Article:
Since this was ‘97, Marge says that she doesn’t think John is married, because as we all know, same-sex marriage didn’t become legal across America until 2015. However, when Homer finds out that John is gay, he becomes terrified that Bart will also grow up to be gay because he’s taken a liking to John. (Because, like, who wouldn’t? John’s hilarious.)

But, this is a concern that a lot of parents still unfortunately have today. Many families don’t want their children to be gay, and this episode shows the absurdity of such fears.

Homer does everything in his power to try to make sure that Bart doesn’t “turn gay.” He makes him sit in front of an oversexualized cigarette billboard for two hours, only for Bart to say that all it really did for him was make him want a cigarette.

Homer also takes Bart to a steel mill, which turns out to be a gay dance club (and Bart asks Homer why he even took him there in the first place). Finally, Homer takes Bart hunting, and the boy has one of the best lines in the episode saying that a bunch of guys hanging out in the woods together sounds kind of gay.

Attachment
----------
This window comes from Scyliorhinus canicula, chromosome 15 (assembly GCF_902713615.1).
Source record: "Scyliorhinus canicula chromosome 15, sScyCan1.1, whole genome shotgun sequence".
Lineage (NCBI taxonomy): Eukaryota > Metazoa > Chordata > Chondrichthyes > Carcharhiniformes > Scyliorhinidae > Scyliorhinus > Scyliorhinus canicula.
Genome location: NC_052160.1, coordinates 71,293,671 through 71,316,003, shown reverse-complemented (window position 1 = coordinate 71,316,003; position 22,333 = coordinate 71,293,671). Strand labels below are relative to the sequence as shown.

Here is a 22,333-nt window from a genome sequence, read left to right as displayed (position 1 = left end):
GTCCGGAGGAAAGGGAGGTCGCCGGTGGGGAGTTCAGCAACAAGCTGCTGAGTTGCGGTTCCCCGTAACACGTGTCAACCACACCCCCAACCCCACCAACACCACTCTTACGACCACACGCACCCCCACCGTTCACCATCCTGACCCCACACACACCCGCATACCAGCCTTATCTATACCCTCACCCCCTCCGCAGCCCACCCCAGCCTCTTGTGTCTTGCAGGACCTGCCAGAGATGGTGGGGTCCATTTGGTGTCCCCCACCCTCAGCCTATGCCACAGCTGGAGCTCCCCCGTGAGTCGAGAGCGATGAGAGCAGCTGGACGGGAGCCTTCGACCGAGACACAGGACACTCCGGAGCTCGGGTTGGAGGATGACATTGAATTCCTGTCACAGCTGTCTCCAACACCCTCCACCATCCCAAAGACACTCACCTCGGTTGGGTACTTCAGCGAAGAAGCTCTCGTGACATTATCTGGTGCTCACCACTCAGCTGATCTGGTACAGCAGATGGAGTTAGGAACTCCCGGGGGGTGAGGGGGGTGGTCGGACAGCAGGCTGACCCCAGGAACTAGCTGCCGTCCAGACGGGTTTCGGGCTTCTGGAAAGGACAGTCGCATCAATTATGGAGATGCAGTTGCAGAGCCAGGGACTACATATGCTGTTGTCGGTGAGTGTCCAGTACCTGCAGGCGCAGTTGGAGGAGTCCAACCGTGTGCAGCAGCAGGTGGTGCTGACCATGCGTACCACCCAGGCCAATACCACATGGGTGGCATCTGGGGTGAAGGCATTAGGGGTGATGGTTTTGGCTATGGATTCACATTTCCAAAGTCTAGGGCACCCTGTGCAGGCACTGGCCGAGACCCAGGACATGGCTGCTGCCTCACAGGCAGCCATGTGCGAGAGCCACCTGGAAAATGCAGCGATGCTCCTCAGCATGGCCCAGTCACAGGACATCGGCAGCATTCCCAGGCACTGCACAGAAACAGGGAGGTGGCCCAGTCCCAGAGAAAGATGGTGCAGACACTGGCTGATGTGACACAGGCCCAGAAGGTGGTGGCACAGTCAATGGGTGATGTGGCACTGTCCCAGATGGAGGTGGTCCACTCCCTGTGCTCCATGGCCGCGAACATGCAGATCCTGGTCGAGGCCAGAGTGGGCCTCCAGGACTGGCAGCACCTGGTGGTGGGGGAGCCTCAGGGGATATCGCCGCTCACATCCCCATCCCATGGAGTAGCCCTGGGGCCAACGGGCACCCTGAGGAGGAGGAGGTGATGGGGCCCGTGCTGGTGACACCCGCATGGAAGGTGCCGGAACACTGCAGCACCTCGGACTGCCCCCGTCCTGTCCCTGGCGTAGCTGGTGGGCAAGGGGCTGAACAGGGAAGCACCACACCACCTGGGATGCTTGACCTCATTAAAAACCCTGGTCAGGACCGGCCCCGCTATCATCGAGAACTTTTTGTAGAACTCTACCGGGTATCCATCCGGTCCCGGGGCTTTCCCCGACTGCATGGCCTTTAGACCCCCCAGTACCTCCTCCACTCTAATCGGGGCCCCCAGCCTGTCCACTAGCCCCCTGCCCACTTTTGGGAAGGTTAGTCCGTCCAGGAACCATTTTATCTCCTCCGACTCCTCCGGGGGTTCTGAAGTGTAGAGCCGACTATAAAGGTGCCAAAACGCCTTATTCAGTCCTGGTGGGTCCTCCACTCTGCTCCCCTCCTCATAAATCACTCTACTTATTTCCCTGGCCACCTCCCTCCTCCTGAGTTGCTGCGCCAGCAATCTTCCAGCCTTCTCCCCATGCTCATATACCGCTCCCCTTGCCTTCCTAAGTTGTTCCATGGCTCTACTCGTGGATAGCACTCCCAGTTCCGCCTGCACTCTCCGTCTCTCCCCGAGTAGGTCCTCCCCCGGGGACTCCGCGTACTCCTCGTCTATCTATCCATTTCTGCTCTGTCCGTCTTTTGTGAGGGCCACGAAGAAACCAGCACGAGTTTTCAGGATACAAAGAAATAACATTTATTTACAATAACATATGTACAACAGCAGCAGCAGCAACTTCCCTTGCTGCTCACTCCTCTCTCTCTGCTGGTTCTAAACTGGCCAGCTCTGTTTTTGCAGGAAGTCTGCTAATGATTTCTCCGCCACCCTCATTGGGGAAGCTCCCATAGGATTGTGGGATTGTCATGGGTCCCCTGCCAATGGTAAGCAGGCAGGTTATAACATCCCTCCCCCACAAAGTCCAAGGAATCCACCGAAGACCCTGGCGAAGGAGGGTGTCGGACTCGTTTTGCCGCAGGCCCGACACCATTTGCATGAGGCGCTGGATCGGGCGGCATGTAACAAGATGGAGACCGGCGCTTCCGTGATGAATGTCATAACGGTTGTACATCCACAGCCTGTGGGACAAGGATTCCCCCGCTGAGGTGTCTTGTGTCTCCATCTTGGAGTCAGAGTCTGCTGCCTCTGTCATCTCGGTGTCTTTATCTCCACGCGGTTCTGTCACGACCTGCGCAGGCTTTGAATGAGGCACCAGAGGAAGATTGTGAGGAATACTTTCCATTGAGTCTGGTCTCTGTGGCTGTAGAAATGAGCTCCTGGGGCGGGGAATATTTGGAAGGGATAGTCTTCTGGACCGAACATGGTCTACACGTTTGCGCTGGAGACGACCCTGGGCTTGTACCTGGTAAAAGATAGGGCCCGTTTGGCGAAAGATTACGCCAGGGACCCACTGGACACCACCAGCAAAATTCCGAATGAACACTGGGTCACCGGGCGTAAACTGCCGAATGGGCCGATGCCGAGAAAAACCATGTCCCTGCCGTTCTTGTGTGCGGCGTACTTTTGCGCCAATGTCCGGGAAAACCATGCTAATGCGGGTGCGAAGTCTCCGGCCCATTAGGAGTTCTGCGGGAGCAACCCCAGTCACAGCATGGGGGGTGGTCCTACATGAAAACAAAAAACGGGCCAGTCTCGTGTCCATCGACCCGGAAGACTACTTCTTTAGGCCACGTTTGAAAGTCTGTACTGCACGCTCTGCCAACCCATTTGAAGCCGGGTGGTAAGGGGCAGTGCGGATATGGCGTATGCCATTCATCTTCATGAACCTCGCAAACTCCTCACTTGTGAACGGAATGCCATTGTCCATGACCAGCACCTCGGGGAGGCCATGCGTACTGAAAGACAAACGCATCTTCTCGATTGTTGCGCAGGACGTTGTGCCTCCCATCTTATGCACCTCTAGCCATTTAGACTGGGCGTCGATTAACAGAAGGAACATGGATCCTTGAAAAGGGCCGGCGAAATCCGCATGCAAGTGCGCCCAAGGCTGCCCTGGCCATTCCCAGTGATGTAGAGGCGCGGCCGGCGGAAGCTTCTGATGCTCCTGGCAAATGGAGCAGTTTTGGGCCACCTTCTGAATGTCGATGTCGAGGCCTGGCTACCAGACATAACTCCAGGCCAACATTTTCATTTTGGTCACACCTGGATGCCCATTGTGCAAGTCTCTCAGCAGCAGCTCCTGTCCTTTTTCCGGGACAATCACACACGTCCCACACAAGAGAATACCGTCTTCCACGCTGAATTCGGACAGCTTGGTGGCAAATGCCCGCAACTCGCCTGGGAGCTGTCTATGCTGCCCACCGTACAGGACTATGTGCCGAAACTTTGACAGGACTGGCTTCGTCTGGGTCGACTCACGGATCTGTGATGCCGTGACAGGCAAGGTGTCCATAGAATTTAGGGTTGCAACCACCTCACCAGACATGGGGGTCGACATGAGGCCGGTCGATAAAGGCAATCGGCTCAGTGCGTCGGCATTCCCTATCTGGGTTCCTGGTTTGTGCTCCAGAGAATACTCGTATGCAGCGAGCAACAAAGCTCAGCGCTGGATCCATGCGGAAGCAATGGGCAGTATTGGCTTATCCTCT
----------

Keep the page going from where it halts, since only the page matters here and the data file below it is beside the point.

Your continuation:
All of these are played for laughs, of course, and they are hilarious. But, it also shows just how stupid people look when they worry about their children being gay. As if that’s a bad thing! Nowadays, we’re fully supportive of queer actors, but back in 1997, for The Simpsons to take a definitive stand for LGBTQ+ characters (as John is definitely the smartest character in the episode) really says a lot. Especially since Homer is such a bigot in this episode.

Bart watching TV on The Simpsons
Bart watching TV on The Simpsons

Even So, By The End Of The Episode, Homer Accepts His Son As Being Gay...Even Though Bart Isn't

I have a friend who came out to me back in high school. He was super nervous about it, since he thought that it might end our friendship. Of course it didn’t, and I told him that I didn’t care. In hindsight, I probably should have given him a hug and told him that it was brave of him to tell me that, but hindsight is 20/20.